This past week, my words have failed me.
Last Monday, the world lost one of the good ones. One of the very best ones. We lost Susan. I read this post, gasped, and burst into tears. I wept for her husband, for her parents, her relatives, and her friends, but mostly, I wept for her boys. I know all too well what it's like to grow up without your mother, though not for as long as they will - they are 5 and 7, and I was 15.
Monday night, the moon was brighter than I've ever seen it. It was almost as bright as Susan's smile, and I felt her presence in it. She was watching us. I'm sure of it.
On Wednesday I attended her funeral. The ritual of the Mass and the presence of the DC Moms were a comfort. Then Marty, Susan's best friend since childhood and a gifted musician, sang His Eye is On the Sparrow. She sang her heart out, you could hear her love for Susan in every single note, and we wept. I don't think anyone didn't, at least not anyone I could see. I don't know how Marty did it, I don't think I could have made it eight bars in without losing my composure. It was a gift and an honor to be there, to listen - thank you, Marty, for allowing us to share in that.
All week I've tried to write this post, and twenty times I've started and stopped. None of it is worthy.
Susan was warm, smart (a freaking astrophysicist, I'm so not kidding), generous, kind, feisty, vibrant. She had that rare ability to make anyone feel like they were her best friend the instant they met her. She had an intense gaze that never wavered when she looked at you - she was never looking beyond you, waiting for someone more interesting to show up. You were more interesting than anything or anybody else. For me this was always such a gift, because I'm awkward at the best of times, uncomfortable in my own skin, convinced I'll say and do the wrong thing, and usually doing exactly that. But Susan never seemed to notice, though I'm sure she did. I've never seen anyone else who lived so in the moment as Susan.
The last time I saw her was at Jodi's house for HomeHer. She swept into the house in a red ball gown, as bright as the smile she always had plastered on her face. A little while later we talked, after she had changed out of the dress.
"So, I have the Bloggess' red dress up there. I want everyone to wear it and get their picture taken so I can put them together in a collage. You know, if they want to. No one has to. Are you interested? Would you do it?"
So many things instantly went through my head. No way. There's no way that dress that just fit Susan will fit me. I'm not exactly built for that, too short and too fat. And then get my picture taken? Uh huh. It just isn't going to work - I'll look like the dork I am. People will laugh at me*. But... then.... what the hell is wrong with me? She has cancer, and she wore that dress. She wants a picture of her friends in the dress. She doesn't care about their body proportions. Maybe if somebody else does it first...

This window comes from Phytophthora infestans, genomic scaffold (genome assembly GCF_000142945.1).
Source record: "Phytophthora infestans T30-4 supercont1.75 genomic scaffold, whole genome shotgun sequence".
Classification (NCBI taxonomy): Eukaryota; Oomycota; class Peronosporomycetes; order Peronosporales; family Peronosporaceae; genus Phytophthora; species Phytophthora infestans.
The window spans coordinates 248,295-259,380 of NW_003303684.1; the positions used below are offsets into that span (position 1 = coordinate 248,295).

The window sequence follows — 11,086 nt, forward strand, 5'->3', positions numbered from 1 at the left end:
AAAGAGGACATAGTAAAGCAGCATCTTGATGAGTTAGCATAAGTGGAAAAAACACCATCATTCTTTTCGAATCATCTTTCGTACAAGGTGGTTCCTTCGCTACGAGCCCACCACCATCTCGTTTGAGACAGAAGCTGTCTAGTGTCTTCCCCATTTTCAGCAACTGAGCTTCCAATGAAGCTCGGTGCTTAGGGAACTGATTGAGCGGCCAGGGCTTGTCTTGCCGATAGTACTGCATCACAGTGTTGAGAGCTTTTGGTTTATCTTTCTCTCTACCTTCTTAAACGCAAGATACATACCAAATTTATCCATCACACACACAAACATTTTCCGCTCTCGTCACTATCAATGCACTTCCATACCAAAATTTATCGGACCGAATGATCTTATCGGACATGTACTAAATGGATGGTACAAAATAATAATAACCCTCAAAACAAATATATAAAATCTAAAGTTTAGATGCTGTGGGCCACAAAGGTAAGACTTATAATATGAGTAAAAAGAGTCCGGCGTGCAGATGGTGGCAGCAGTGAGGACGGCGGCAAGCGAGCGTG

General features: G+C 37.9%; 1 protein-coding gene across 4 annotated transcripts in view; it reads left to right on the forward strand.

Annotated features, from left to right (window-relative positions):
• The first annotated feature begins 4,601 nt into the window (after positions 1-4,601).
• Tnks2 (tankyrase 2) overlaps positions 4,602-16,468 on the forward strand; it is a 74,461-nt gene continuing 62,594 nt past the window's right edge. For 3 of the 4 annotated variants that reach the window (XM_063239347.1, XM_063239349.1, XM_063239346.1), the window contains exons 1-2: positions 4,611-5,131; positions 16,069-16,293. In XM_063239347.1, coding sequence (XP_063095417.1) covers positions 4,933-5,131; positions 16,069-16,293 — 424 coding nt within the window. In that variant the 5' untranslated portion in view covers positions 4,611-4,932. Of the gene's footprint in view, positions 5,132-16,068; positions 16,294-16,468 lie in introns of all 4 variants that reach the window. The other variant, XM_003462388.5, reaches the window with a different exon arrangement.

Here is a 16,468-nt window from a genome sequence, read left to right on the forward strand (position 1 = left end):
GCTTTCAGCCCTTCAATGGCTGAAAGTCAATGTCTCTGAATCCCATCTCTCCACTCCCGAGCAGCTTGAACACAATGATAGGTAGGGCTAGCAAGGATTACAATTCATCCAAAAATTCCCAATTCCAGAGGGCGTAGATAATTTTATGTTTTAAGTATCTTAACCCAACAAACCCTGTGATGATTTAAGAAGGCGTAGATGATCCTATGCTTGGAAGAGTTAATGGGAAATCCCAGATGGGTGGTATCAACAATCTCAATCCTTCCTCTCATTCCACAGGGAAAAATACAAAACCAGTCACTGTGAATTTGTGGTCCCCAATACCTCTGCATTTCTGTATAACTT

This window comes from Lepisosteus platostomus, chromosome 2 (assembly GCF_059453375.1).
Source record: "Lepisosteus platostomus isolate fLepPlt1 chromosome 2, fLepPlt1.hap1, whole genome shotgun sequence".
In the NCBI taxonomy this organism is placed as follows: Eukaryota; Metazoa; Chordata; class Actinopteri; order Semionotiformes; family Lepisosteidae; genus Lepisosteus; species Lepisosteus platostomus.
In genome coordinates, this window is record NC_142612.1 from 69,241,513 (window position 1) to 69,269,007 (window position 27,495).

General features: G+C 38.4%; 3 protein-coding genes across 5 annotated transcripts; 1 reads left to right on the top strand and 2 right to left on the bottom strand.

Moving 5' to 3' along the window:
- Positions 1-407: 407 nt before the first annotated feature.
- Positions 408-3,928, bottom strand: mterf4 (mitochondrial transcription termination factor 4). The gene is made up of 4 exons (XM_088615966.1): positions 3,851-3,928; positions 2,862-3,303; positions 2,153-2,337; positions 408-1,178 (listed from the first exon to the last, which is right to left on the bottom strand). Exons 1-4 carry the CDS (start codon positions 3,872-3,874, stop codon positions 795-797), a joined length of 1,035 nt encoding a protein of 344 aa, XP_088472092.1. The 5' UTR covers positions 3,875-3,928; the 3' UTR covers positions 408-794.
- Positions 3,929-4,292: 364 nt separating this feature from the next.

Susan didn't say anything else, just waited, almost as if she could read my mind, and just let it play out. Other people were sitting down around us, starting to talk to both of us.
"Yes. I'll do it," I heard myself say.
Susan beamed - there's just no other word to describe the expression on her face. "You will? That's WONDERFUL!"
And I did. I couldn't walk in it because it was more than a foot too long and I thought I was going to trip and go ass over teakettle down the stairs. When I got my picture taken, my hands are clenched because I had no idea what to do with them (see also, awkward). I'm top row, second from left:
Photo borrowed from Lolli - thank you!
It was magical, but the best part was watching Susan's smile each time one of us descended in the dress. And that's the thing I'm going to remember, and miss, the most.
Please consider making a donation to the Inflammatory Breast Cancer Research Foundation in Susan's name. And if you have any stories about Susan, no matter how trivial you think they are, please send them over to my friend Stephanie/Minkymoo, who is collecting them to make a book for her boys. Please don't underestimate how important this is -- for those of us who have lost our parents young, stories are all we have to learn about them as adults. It's something I don't have of my mother, and I've often toyed with the idea of getting out there and researching that, and it's one of the reasons I started to blog in the first place. This will be an amazing gift to her boys and none of it will be trivial to them.
Not that any member of the DC Moms would do that. They wouldn't. They are an extraordinary group of women and I've never felt "less than" in their presence. That was just my own insecurities talking -- they tend to be a noisy bunch, unfortunately.